What Is a Mathematical Limit?

Do you know what a limit is in math? Do you know how to define a circle using this idea? And do you know why you might want to? Keep on reading to find out!

Jason Marshall, PhD
5-minute read
Episode #260

DecagonIn everyday language, the word "limit" is used to describe the boundaries beyond which some quantity or some idea or some thing can't exceed. For example, the speed limit tells you the maximum rate you're legally allowed to drive. And your credit card limit tells you the maximum balance you can carry. Both of these quantities represent upper boundaries. Of course, limits can also apply to lower boundaries. For example, the GPA cutoff put in place by a college's admissions committee or the minimum credit score required for a loan.

In math, the idea of a limit is kind of the same … but it's also kind of different. It's the same in that a limit is used to talk about what happens as you get closer and closer to some condition or boundary. But it's different in that it isn’t necessarily about the minimum or maximum values associated with these things. Instead, in math, the idea of a limit and the type of boundaries it deals with can be much more abstract.

So, how do limits in math work? And why do they matter? We're about to find out.

How to Define a Circle

In order to understand the mathematical definition of a limit, let's talk about the mathematical definition of a circle. In particular, let's talk about the various ways in which we can precisely define what we mean by a circle. First up, there’s the geometric way in which we say that a circle is a two-dimensional curve (meaning it lives on a flat sheet of paper) in which all the points along the curve are located the same distance away from some central point. And then there's the algebraic way of defining a circle in which we say that a circle is the shape made from all the points in the x-y plane that are solutions to the equation x2 + y2 = r2 (where r is the radius of the circle). Of course, these two definitions are related—in fact, they’re two different ways of saying the same thing.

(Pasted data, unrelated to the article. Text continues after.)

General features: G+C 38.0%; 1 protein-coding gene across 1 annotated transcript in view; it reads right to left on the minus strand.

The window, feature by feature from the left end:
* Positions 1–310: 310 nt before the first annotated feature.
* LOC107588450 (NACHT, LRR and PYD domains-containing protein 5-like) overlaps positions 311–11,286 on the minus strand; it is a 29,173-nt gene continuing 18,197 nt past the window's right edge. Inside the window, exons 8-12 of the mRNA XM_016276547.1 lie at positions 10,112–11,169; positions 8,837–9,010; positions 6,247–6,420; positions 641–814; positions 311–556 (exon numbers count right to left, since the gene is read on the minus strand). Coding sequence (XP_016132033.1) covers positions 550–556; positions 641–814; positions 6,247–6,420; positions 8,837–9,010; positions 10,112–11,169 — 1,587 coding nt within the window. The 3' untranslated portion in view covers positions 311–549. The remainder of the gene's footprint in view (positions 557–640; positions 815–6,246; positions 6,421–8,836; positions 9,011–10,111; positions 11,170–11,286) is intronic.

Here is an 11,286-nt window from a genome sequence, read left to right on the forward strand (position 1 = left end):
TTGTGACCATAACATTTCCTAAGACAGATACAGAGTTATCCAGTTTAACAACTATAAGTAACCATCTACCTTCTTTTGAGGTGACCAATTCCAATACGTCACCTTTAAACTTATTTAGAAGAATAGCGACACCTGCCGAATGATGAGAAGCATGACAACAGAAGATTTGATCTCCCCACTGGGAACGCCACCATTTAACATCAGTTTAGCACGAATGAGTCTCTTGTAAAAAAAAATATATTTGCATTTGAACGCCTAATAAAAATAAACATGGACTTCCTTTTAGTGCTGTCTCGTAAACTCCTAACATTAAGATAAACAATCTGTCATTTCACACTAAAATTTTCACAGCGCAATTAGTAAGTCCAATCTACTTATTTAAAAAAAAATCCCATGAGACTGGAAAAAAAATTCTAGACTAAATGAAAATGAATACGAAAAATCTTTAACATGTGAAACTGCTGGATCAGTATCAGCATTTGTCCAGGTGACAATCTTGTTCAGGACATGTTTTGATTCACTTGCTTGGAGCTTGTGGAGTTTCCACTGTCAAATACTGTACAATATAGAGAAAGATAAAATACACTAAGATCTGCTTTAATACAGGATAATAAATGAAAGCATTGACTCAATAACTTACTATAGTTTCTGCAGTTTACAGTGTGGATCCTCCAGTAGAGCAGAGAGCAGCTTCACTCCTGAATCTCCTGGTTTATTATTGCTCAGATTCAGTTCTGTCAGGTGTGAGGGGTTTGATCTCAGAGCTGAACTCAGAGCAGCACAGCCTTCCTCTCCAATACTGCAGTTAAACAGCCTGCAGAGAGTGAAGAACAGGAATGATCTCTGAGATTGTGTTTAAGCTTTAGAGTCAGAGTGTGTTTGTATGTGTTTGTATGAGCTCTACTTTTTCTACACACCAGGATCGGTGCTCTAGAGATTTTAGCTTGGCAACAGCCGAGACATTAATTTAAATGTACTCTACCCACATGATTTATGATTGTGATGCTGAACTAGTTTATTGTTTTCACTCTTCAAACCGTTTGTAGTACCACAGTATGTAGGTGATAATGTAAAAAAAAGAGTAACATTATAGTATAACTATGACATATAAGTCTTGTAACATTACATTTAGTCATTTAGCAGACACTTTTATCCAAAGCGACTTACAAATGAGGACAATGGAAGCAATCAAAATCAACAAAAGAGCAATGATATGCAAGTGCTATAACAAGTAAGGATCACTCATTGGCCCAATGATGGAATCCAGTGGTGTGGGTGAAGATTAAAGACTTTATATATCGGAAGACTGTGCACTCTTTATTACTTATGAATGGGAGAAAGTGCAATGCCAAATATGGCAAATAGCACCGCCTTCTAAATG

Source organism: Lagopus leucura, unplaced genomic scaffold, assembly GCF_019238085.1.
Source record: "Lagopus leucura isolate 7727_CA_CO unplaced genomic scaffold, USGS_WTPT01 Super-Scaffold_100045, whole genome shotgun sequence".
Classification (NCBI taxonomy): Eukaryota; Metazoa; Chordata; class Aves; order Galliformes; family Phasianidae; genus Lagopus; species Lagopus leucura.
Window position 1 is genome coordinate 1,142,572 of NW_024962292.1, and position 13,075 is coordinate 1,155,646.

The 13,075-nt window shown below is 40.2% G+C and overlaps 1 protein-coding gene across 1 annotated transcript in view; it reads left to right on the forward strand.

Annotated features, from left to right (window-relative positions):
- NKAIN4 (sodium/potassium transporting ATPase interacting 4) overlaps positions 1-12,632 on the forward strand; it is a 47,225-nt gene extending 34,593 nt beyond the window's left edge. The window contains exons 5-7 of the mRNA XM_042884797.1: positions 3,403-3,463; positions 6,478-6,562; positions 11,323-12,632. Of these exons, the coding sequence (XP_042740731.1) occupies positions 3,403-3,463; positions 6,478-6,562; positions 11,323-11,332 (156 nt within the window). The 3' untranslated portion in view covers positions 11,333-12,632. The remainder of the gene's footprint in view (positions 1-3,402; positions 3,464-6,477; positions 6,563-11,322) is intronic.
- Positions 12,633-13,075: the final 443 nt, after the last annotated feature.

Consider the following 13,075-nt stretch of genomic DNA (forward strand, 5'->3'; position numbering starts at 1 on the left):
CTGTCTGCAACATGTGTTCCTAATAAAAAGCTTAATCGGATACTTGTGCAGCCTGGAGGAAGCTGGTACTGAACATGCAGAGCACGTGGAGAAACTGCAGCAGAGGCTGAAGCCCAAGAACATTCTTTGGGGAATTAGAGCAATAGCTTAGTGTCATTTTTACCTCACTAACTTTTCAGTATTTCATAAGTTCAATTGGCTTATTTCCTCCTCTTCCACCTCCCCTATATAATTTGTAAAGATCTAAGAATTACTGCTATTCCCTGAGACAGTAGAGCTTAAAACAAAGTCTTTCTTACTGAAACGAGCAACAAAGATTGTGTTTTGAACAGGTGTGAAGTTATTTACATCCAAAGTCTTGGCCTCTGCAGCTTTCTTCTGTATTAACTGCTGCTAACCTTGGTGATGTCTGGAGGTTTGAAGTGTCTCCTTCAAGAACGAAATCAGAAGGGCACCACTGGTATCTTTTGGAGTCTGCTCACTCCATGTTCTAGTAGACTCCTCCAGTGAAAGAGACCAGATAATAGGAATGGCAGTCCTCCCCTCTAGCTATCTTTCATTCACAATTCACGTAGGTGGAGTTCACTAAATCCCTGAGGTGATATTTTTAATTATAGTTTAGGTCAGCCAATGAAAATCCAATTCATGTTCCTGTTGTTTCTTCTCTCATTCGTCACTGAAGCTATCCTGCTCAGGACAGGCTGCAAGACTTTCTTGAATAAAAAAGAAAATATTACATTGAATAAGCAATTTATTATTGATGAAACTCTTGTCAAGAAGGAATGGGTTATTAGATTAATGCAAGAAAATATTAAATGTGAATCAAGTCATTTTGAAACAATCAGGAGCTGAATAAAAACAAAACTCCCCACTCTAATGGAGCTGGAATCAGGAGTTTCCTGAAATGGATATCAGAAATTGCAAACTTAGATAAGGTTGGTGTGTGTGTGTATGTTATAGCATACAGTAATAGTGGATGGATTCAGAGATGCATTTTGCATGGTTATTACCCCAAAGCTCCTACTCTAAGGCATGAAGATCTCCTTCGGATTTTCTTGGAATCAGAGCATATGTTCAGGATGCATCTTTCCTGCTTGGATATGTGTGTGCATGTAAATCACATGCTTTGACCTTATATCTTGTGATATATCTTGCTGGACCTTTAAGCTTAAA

As you draw regular polygons with more and more sides, do you notice anything happening to the shape?

While both of these are fine and dandy ways of defining a circle, I know another one that I think is more interesting. Here’s how it works: Start by drawing (or start by imagining drawing) an equilateral triangle (also known as a three-sided regular polygon—the word “regular” here tells you that the sides of this polygon are all the same length). Next to this triangle, draw a square (also known as a four-sided regular polygon). Next up in the series, draw a five-sided regular polygon (aka, a pentagon), then a six-sided regular polygon (a hexagon), a seven-sided regular polygon (a septagon or heptagon depending on who you ask), and on and on. As you draw regular polygons with more and more sides, do you notice anything happening to the shape? Do you notice that it's starting to resemble something … perhaps a circle?

What Is a Limit in Math?

If you think about it, you’ll see that we could continue this procedure of systematically drawing regular polygons with one more side than the previous indefinitely. I don’t have enough patience or, more importantly, time to do that (knock yourself out though), which means we’re going to stop our drawing extravaganza with our seven-sided shape. But the fact that we could continue forever is important. In fact, it’s the key to understanding the mathematical idea of a limit.

Because here’s the kicker that you may have already noticed: As we increase the number of sides in our regular polygon, the shape we draw begins to look more and more like a circle. We stopped at seven-sides, but you can imagine drawing a 10-sided regular polygon … or a 50, 100, 1 thousand, or 1 million-sided regular polygon. The more sides, the closer and closer the shape gets to a perfect circle. In the beautiful language of math, we say that the shape drawn will become a circle in the limit that the number of sides of our regular polygon goes to infinity.


About the Author

Jason Marshall, PhD

Jason Marshall is the author of The Math Dude's Quick and Dirty Guide to Algebra. He provides clear explanations of math terms and principles, and his simple tricks for solving basic algebra problems will have even the most math-phobic person looking forward to working out whatever math problem comes their way.